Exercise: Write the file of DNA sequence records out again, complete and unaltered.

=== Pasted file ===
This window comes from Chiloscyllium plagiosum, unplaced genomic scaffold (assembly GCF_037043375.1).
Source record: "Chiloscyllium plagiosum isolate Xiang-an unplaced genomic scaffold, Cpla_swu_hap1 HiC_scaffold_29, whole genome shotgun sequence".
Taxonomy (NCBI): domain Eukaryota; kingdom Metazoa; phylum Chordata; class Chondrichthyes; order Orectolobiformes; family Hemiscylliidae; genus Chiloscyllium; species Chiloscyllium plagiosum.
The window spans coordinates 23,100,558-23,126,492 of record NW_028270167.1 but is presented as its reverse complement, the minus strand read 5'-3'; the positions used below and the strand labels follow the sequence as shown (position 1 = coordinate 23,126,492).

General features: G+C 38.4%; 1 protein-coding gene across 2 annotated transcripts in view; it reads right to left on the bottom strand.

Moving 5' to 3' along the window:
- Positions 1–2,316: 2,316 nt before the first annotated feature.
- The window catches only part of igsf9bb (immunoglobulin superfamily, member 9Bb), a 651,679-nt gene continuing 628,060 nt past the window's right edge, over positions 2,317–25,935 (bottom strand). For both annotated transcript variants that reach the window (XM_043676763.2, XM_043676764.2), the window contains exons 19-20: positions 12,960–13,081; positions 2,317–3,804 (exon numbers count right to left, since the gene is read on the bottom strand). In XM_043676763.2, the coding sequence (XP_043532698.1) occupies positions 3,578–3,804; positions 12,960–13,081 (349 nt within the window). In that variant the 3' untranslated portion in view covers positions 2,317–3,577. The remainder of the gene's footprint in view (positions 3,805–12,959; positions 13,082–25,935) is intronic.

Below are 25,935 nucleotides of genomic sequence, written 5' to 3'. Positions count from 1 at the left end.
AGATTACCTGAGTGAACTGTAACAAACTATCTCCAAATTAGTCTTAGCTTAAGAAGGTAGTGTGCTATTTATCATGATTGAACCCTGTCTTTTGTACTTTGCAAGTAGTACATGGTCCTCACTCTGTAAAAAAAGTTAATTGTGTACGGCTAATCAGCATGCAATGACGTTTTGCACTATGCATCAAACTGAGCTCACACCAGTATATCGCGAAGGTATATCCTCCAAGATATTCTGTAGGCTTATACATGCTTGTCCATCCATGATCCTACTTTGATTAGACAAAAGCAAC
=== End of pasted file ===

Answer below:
This window comes from Chiloscyllium plagiosum, unplaced genomic scaffold (assembly GCF_037043375.1).
Source record: "Chiloscyllium plagiosum isolate Xiang-an unplaced genomic scaffold, Cpla_swu_hap1 HiC_scaffold_29, whole genome shotgun sequence".
Taxonomy (NCBI): domain Eukaryota; kingdom Metazoa; phylum Chordata; class Chondrichthyes; order Orectolobiformes; family Hemiscylliidae; genus Chiloscyllium; species Chiloscyllium plagiosum.
The window spans coordinates 23,100,558-23,126,492 of record NW_028270167.1 but is presented as its reverse complement, the minus strand read 5'-3'; the positions used below and the strand labels follow the sequence as shown (position 1 = coordinate 23,126,492).

General features: G+C 38.4%; 1 protein-coding gene across 2 annotated transcripts in view; it reads right to left on the bottom strand.

Moving 5' to 3' along the window:
- Positions 1–2,316: 2,316 nt before the first annotated feature.
- The window catches only part of igsf9bb (immunoglobulin superfamily, member 9Bb), a 651,679-nt gene continuing 628,060 nt past the window's right edge, over positions 2,317–25,935 (bottom strand). For both annotated transcript variants that reach the window (XM_043676763.2, XM_043676764.2), the window contains exons 19-20: positions 12,960–13,081; positions 2,317–3,804 (exon numbers count right to left, since the gene is read on the bottom strand). In XM_043676763.2, the coding sequence (XP_043532698.1) occupies positions 3,578–3,804; positions 12,960–13,081 (349 nt within the window). In that variant the 3' untranslated portion in view covers positions 2,317–3,577. The remainder of the gene's footprint in view (positions 3,805–12,959; positions 13,082–25,935) is intronic.

Below are 25,935 nucleotides of genomic sequence, written 5' to 3'. Positions count from 1 at the left end.
AGATTACCTGAGTGAACTGTAACAAACTATCTCCAAATTAGTCTTAGCTTAAGAAGGTAGTGTGCTATTTATCATGATTGAACCCTGTCTTTTGTACTTTGCAAGTAGTACATGGTCCTCACTCTGTAAAAAAAGTTAATTGTGTACGGCTAATCAGCATGCAATGACGTTTTGCACTATGCATCAAACTGAGCTCACACCAGTATATCGCGAAGGTATATCCTCCAAGATATTCTGTAGGCTTATACATGCTTGTCCATCCATGATCCTACTTTGATTAGACAAAAGCAAC